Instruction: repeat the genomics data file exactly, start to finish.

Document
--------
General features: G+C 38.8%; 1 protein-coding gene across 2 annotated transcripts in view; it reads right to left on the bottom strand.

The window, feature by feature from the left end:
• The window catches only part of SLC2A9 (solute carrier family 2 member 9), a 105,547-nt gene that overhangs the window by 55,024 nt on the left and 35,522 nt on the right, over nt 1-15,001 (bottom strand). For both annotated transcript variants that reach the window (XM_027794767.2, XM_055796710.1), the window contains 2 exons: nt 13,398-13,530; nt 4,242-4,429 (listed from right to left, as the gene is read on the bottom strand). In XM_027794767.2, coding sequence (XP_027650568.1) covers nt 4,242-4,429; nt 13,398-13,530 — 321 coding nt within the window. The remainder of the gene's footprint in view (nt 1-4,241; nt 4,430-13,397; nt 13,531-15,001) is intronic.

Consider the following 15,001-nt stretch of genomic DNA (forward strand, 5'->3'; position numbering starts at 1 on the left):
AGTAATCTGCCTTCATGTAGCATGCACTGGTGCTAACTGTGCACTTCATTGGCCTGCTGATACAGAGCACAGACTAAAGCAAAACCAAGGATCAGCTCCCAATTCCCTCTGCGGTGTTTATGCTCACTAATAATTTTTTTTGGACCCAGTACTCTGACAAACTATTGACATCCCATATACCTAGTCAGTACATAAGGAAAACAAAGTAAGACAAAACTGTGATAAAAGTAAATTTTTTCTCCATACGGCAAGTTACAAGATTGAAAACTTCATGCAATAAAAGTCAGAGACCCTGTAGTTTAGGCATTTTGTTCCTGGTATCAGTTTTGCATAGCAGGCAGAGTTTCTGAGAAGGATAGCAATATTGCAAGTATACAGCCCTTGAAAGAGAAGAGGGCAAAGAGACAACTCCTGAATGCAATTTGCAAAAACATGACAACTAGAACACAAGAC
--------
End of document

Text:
General features: G+C 38.8%; 1 protein-coding gene across 2 annotated transcripts in view; it reads right to left on the bottom strand.

The window, feature by feature from the left end:
• The window catches only part of SLC2A9 (solute carrier family 2 member 9), a 105,547-nt gene that overhangs the window by 55,024 nt on the left and 35,522 nt on the right, over nt 1-15,001 (bottom strand). For both annotated transcript variants that reach the window (XM_027794767.2, XM_055796710.1), the window contains 2 exons: nt 13,398-13,530; nt 4,242-4,429 (listed from right to left, as the gene is read on the bottom strand). In XM_027794767.2, coding sequence (XP_027650568.1) covers nt 4,242-4,429; nt 13,398-13,530 — 321 coding nt within the window. The remainder of the gene's footprint in view (nt 1-4,241; nt 4,430-13,397; nt 13,531-15,001) is intronic.

Consider the following 15,001-nt stretch of genomic DNA (forward strand, 5'->3'; position numbering starts at 1 on the left):
AGTAATCTGCCTTCATGTAGCATGCACTGGTGCTAACTGTGCACTTCATTGGCCTGCTGATACAGAGCACAGACTAAAGCAAAACCAAGGATCAGCTCCCAATTCCCTCTGCGGTGTTTATGCTCACTAATAATTTTTTTTGGACCCAGTACTCTGACAAACTATTGACATCCCATATACCTAGTCAGTACATAAGGAAAACAAAGTAAGACAAAACTGTGATAAAAGTAAATTTTTTCTCCATACGGCAAGTTACAAGATTGAAAACTTCATGCAATAAAAGTCAGAGACCCTGTAGTTTAGGCATTTTGTTCCTGGTATCAGTTTTGCATAGCAGGCAGAGTTTCTGAGAAGGATAGCAATATTGCAAGTATACAGCCCTTGAAAGAGAAGAGGGCAAAGAGACAACTCCTGAATGCAATTTGCAAAAACATGACAACTAGAACACAAGAC